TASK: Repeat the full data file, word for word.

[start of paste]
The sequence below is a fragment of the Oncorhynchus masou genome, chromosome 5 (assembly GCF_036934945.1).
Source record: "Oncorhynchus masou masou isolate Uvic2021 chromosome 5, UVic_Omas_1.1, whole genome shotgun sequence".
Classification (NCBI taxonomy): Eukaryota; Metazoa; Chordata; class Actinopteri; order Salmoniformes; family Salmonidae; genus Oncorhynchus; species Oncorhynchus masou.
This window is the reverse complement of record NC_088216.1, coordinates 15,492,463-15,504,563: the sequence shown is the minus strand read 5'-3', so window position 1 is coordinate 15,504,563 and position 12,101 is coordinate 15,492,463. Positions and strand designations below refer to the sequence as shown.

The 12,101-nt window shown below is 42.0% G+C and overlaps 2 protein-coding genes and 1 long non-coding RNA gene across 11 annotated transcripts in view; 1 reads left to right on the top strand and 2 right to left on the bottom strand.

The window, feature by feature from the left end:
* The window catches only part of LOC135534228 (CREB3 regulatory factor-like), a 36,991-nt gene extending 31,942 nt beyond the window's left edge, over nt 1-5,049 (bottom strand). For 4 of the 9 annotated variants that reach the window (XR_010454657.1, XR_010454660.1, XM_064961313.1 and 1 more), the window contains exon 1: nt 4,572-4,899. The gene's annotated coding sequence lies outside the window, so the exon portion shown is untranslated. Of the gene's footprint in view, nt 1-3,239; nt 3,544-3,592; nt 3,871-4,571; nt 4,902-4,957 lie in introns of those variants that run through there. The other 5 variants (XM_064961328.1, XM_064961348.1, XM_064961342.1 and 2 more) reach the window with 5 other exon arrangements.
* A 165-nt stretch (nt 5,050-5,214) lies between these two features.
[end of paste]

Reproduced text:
The sequence below is a fragment of the Oncorhynchus masou genome, chromosome 5 (assembly GCF_036934945.1).
Source record: "Oncorhynchus masou masou isolate Uvic2021 chromosome 5, UVic_Omas_1.1, whole genome shotgun sequence".
Classification (NCBI taxonomy): Eukaryota; Metazoa; Chordata; class Actinopteri; order Salmoniformes; family Salmonidae; genus Oncorhynchus; species Oncorhynchus masou.
This window is the reverse complement of record NC_088216.1, coordinates 15,492,463-15,504,563: the sequence shown is the minus strand read 5'-3', so window position 1 is coordinate 15,504,563 and position 12,101 is coordinate 15,492,463. Positions and strand designations below refer to the sequence as shown.

The 12,101-nt window shown below is 42.0% G+C and overlaps 2 protein-coding genes and 1 long non-coding RNA gene across 11 annotated transcripts in view; 1 reads left to right on the top strand and 2 right to left on the bottom strand.

The window, feature by feature from the left end:
* The window catches only part of LOC135534228 (CREB3 regulatory factor-like), a 36,991-nt gene extending 31,942 nt beyond the window's left edge, over nt 1-5,049 (bottom strand). For 4 of the 9 annotated variants that reach the window (XR_010454657.1, XR_010454660.1, XM_064961313.1 and 1 more), the window contains exon 1: nt 4,572-4,899. The gene's annotated coding sequence lies outside the window, so the exon portion shown is untranslated. Of the gene's footprint in view, nt 1-3,239; nt 3,544-3,592; nt 3,871-4,571; nt 4,902-4,957 lie in introns of those variants that run through there. The other 5 variants (XM_064961328.1, XM_064961348.1, XM_064961342.1 and 2 more) reach the window with 5 other exon arrangements.
* A 165-nt stretch (nt 5,050-5,214) lies between these two features.